That tool did not exist, so Rambeau built one: bestof.js.org. The web app is based on Rambeau’s idea of using the number of stars a project garners on from users on GitHub as a way to check both current popularity and long-term staying power. After all, an obsolete project can have a boatload of legacy stars that outshine the total better newcomer solutions have yet to accrue. Bestof.js is built to take a daily snapshot of GitHub stars on more than 300 projects, and use that information to demonstrate trends and identify rising-star projects.
The app features two categories: the 20 most popular projects, ranked by the total number of stars on GitHub, and the 20 hottest projects — ranked by the number of stars awarded in the past 24 hours. The results are further broken out into more than 50 categories, from broad (frameworks, testing tools) to narrow (React UI components, game engines).
The big winners of 2016? By the numbers, Vue.js — the progressive, incrementally-adoptable JS framework — was the runaway winner, with 26,400 stars. React garnered three top-ten entries; React itself at number two, with 23,000 stars, and Create React App and React Native at numbers four and five, respectively. The containerization trend showed up at number six, with Redux (15,300 GitHub stars in 2016), and venerable Bootstrap continued chugging along at number 7. Microsoft’s open-source entry project — Visual Studio Code — punched in at number nine. Closing out the top ten is everybody’s favorite little-JS-runtime-engine-that-could, Node.js.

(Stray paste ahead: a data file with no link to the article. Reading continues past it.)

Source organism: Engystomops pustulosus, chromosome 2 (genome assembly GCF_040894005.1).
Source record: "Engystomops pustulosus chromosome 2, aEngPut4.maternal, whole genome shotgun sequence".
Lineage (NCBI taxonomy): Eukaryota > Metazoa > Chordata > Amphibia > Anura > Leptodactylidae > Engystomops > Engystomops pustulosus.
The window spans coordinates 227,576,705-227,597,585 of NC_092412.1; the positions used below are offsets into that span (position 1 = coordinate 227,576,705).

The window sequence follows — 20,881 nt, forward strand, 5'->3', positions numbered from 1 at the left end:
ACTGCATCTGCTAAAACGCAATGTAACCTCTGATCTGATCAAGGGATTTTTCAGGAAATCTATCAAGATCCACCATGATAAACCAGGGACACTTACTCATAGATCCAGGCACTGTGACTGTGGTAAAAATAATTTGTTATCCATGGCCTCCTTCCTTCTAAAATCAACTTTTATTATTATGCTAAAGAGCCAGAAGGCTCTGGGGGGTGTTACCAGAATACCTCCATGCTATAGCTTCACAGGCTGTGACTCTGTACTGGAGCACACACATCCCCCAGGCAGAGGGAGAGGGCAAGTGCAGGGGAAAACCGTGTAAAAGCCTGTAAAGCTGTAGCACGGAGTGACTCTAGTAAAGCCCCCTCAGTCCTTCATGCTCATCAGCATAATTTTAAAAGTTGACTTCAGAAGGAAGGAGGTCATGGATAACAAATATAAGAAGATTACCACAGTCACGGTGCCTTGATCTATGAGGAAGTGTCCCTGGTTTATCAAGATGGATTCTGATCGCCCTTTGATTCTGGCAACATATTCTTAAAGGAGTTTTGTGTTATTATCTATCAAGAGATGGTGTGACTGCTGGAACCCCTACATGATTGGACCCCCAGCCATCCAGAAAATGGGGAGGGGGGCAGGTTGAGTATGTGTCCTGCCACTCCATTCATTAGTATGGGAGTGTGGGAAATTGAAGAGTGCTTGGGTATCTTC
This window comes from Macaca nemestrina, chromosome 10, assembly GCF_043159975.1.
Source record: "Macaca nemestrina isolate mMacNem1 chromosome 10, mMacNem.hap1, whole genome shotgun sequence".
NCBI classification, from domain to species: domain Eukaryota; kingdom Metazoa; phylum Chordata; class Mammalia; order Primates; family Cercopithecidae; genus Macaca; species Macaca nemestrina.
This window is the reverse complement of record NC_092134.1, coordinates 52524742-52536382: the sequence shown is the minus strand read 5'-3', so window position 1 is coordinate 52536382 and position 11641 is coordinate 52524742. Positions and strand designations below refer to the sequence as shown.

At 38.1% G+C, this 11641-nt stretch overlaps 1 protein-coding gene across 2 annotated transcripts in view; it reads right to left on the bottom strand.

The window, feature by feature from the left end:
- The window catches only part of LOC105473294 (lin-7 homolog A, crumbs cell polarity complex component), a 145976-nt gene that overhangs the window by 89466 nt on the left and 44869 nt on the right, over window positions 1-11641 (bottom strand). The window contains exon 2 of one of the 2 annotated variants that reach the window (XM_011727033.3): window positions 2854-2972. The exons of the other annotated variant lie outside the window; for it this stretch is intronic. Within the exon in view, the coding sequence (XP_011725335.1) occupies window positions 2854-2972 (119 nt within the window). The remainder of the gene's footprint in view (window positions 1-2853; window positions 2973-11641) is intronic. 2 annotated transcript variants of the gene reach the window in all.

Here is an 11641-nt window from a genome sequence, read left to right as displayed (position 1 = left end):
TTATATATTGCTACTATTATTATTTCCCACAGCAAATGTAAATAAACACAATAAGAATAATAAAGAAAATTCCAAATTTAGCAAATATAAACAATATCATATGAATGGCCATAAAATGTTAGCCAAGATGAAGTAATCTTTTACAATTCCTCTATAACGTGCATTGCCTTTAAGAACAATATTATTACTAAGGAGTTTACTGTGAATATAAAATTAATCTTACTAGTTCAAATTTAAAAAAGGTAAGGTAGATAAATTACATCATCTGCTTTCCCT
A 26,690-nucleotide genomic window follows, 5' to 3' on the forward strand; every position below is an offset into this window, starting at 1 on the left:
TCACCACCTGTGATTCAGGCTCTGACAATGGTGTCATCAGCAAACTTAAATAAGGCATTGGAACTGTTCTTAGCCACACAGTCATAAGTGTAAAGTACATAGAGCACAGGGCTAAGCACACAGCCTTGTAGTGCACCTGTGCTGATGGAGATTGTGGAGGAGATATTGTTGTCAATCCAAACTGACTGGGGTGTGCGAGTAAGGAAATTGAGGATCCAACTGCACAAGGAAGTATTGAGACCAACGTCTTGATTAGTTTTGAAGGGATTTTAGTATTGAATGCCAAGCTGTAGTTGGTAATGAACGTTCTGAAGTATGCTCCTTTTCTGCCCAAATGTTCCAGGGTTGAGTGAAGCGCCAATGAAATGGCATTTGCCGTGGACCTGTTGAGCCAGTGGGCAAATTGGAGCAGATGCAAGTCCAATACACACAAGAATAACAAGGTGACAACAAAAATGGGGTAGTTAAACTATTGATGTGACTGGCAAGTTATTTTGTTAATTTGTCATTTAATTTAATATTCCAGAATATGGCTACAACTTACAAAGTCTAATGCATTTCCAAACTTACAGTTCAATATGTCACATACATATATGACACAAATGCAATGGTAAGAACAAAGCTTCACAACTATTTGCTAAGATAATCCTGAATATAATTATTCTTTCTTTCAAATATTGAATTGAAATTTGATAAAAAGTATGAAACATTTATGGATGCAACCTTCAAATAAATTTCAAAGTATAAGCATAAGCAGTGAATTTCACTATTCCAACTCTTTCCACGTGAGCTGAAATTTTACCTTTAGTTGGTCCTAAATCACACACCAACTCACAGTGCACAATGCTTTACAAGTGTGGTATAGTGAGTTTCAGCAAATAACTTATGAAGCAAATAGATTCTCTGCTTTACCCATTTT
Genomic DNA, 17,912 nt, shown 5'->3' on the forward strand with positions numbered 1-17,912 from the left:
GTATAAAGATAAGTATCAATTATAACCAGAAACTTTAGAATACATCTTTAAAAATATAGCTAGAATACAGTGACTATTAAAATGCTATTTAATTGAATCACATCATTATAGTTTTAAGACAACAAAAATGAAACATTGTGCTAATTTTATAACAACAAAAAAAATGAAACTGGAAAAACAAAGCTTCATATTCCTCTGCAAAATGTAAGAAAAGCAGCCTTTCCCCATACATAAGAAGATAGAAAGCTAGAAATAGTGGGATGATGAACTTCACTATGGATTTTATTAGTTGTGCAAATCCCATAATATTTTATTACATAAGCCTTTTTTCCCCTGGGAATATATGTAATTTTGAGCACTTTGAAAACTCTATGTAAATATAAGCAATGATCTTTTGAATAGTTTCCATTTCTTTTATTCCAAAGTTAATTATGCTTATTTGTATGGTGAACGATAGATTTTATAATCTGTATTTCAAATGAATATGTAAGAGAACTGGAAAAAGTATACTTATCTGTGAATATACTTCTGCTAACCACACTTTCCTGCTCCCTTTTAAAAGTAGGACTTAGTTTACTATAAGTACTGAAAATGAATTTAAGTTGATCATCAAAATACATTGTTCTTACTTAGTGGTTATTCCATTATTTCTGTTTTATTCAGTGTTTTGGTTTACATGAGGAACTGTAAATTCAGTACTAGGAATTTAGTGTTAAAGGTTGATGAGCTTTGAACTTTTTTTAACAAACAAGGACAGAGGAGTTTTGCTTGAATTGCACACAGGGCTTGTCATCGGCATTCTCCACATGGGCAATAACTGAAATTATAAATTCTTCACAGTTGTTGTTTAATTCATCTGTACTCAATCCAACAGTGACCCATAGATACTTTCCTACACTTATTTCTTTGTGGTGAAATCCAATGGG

That top ten is strict by-the-numbers GitHub star ratings; nine more breakout categories dig into the details of various web platform-related projects. Rambeau’s accompanying cogent commentary and analysis with each segment shows that he has truly dedicated himself to studying, comprehending, and articulating all these data points for us, his lucky readers.
Rambeau also has nice things to say about the evolution of all things Node.js, from how the latest releases of Node itself jive effectively with ES6 to up-and-coming satellite projects, like the Now hosting solution, render Node.js micro-services a snap to deploy.
Feature image: The Triangulum Galaxy, credit: NASA/Swift Science Team/Stefan Immler.
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